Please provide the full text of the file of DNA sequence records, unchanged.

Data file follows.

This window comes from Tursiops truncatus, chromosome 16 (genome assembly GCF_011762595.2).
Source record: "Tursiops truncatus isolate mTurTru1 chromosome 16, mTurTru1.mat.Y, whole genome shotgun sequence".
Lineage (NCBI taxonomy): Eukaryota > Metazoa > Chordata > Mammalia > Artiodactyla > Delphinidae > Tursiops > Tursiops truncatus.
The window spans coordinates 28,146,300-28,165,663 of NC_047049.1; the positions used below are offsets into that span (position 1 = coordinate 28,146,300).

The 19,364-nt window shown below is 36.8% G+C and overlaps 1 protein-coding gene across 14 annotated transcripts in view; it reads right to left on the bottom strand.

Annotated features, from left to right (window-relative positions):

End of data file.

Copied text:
This window comes from Tursiops truncatus, chromosome 16 (genome assembly GCF_011762595.2).
Source record: "Tursiops truncatus isolate mTurTru1 chromosome 16, mTurTru1.mat.Y, whole genome shotgun sequence".
Lineage (NCBI taxonomy): Eukaryota > Metazoa > Chordata > Mammalia > Artiodactyla > Delphinidae > Tursiops > Tursiops truncatus.
The window spans coordinates 28,146,300-28,165,663 of NC_047049.1; the positions used below are offsets into that span (position 1 = coordinate 28,146,300).

The 19,364-nt window shown below is 36.8% G+C and overlaps 1 protein-coding gene across 14 annotated transcripts in view; it reads right to left on the bottom strand.

Annotated features, from left to right (window-relative positions):